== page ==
Belize was the only real place we visited on our recent cruise, although we did make three other port calls. Two were to Mexico, but both were fake Mexican places, Cozumel and Costa Maya, built solely to collect American dollars. Cozumel has been around awhile and still resembles Rosarito Beach more than anyplace in real Mexico, full of tourist traps. The best you can hope for is a dip in the Caribbean without being too annoyed by the loud rap music and the whistles of waiters trying to encourage people from the Midwest to experiment with repeated tequila shots coming from the beach bar behind you.
Costa Maya is even worse. It didn't even exist before somebody built a dock big enough for cruise ships on this remote part of Quintana Roo. Now it consists of a specially cleaned-up mall that people willing to fight back their terror long enough to set foot in Mexico can visit to say they've been to Mexico, even though they will not encounter anybody speaking Spanish there, and a small "downtown" a five-buck cab ride away where you can be cajoled into buying the same Mexican tourist junk you can buy anywhere in Mexico, and where endless hustlers try to get you to eat and drink at one identical beach bar/restaurant after another. Palapas and plastic Corona chairs as far as the eye can see, and the only amusement in the whole place is listening to the hustlers tell you that if you don't follow them to their joint, you will surely be robbed at one of the other ones.
We went to Roatan Island, too, which is technically part of Honduras. It styles itself as "La Isla Bonita" of the old Madonna song, which it may well be, because it does have that going on. The other thing the island has going for it is enough police presence to keep the locals from descending like velociraptors on the hordes of fat, middle-aged-and-up gringos being disgorged from the cruise ships,which the rest of Honduras does not. It's kind of like going to America and only visiting Catalina.
But Belize is real, although not real big, well-populated or important. It makes up for that by being beautiful, and by having as charming a history as any nation's I've ever heard. It's only been around since 1981. Now, this ever-changing sphere has produced many new nations since I was born, but this was my first visit to one of them, and not only have I been around longer than Belize, but I was already old enough to legally drink when it was founded. It was British Honduras on the map of my childhood years, and is named after a man named Wallace, who managed to distinguish it politically from the surrounding jungle. The locals couldn't pronounce "Wallace," however, and the place became the closest thing they could pronounce to it, which was Belize. Kind of takes the shine off being the father of your country, in my opinion, although Wallace is no longer with us to try and correct the error.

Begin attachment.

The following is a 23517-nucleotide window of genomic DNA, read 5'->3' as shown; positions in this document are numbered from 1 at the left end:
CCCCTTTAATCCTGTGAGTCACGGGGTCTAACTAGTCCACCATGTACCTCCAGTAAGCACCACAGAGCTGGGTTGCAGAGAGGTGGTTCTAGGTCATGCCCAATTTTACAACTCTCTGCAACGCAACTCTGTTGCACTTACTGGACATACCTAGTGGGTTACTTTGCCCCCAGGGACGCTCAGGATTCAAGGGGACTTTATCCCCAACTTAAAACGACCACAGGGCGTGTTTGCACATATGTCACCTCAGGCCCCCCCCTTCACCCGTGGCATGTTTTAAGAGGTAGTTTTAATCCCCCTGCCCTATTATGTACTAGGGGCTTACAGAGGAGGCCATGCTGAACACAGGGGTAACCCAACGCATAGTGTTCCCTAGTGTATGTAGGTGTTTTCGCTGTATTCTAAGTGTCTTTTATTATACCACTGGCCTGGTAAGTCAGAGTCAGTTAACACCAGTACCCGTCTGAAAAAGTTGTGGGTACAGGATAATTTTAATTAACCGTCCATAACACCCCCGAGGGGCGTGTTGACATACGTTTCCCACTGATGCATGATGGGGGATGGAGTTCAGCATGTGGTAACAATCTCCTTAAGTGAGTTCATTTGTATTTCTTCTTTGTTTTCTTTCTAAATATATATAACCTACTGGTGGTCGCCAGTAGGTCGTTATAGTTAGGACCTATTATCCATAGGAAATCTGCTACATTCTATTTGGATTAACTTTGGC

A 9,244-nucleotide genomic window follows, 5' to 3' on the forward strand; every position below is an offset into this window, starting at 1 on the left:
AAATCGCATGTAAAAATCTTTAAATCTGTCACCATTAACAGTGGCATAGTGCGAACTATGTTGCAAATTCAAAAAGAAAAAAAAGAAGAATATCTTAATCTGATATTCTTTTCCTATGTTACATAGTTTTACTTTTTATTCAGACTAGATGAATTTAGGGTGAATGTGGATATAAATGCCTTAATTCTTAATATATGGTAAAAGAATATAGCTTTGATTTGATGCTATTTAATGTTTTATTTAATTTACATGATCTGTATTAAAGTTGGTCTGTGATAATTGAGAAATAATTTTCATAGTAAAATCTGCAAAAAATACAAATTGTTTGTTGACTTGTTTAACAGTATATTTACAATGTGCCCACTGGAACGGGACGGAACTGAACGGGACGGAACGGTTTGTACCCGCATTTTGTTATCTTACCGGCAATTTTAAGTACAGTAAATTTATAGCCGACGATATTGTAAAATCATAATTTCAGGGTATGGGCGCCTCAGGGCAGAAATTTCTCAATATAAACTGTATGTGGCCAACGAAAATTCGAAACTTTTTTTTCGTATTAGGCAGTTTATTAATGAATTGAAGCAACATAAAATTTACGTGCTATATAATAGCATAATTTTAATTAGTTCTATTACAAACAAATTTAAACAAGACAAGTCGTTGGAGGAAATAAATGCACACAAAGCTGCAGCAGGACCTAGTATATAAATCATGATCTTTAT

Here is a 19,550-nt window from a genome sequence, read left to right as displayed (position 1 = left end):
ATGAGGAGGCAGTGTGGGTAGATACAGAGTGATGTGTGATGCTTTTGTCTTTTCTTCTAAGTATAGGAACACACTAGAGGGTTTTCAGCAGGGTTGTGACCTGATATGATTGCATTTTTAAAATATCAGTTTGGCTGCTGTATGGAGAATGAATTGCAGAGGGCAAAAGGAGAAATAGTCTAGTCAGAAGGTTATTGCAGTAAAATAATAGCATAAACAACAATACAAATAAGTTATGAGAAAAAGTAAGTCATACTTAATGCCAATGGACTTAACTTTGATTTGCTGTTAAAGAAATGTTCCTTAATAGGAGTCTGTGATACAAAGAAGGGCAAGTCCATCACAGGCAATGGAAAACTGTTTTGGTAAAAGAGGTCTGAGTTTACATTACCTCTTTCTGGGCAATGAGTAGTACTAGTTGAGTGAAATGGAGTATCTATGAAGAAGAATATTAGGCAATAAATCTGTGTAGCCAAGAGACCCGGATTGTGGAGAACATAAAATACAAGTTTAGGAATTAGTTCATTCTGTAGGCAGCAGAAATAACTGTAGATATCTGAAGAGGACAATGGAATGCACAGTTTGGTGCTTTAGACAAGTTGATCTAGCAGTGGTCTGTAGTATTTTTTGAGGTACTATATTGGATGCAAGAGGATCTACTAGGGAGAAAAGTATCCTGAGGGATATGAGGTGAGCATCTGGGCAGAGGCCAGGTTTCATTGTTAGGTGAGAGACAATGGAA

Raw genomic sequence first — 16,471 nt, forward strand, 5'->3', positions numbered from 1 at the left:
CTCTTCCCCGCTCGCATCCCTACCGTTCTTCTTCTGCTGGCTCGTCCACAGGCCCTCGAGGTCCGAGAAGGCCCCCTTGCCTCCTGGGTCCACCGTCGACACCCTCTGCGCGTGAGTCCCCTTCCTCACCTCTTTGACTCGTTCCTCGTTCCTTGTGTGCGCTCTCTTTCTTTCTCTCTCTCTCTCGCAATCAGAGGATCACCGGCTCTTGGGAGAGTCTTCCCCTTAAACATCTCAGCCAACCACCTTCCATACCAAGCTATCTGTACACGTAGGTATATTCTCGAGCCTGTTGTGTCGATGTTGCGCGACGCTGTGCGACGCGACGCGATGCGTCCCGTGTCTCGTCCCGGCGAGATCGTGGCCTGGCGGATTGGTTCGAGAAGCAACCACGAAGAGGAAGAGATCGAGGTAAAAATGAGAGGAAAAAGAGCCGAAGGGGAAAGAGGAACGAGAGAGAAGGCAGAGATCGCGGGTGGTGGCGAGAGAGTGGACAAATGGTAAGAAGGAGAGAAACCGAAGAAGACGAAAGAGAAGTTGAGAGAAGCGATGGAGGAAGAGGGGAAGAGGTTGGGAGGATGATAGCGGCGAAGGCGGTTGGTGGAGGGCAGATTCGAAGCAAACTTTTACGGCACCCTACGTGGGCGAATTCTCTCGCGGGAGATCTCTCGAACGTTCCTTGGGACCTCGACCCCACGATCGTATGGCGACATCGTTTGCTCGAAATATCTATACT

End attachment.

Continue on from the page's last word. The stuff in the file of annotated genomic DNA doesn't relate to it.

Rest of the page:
Belize celebrates its national day on the anniversary of a battle in which nobody on either side was injured or killed. A Spanish ship arrived in the shallow harbor. Its captain had the intent of conquering the place. He fired a couple cannon balls landward, took a few musket shots in return, and, apparently surprised by the fervor of the resistance on the part of the Belizeans, said "Chinga este!"* and sailed away. Would that all national histories were so mild.
Belize has a labor hero too. A man whose bust stands near the government building led a strike in the nineteen-fifties demanding a raise for workers in the mahogany mill from 4 cents a day to a full 25 cents a day. After being jailed on trumped-up charges for thirty days, he was released and all his demands were met.
I don't mean to mock a man who was imprisoned for his principles and emerged triumphant, but thirty days? I for one do not think Nelson Mandela would be impressed.
Belize has no docks big enough to accommodate cruise ships, so we cruisers have to be ferried in from a few miles offshore on local tenders. On our way back after our day in Belize, the crewmember assigned to make sure we didn't fall overboard on the trip gave a short, heartfelt speech about how grateful he was to have a job, thanks to the visits by "these marvelous ships" (His words).
So what you have in Belize is a member of the United Nations founded non-violently, governed sufficiently if not overly, and populated by citizens at least some of whom are grateful you dropped by and brought them money.
Can't wait to go back.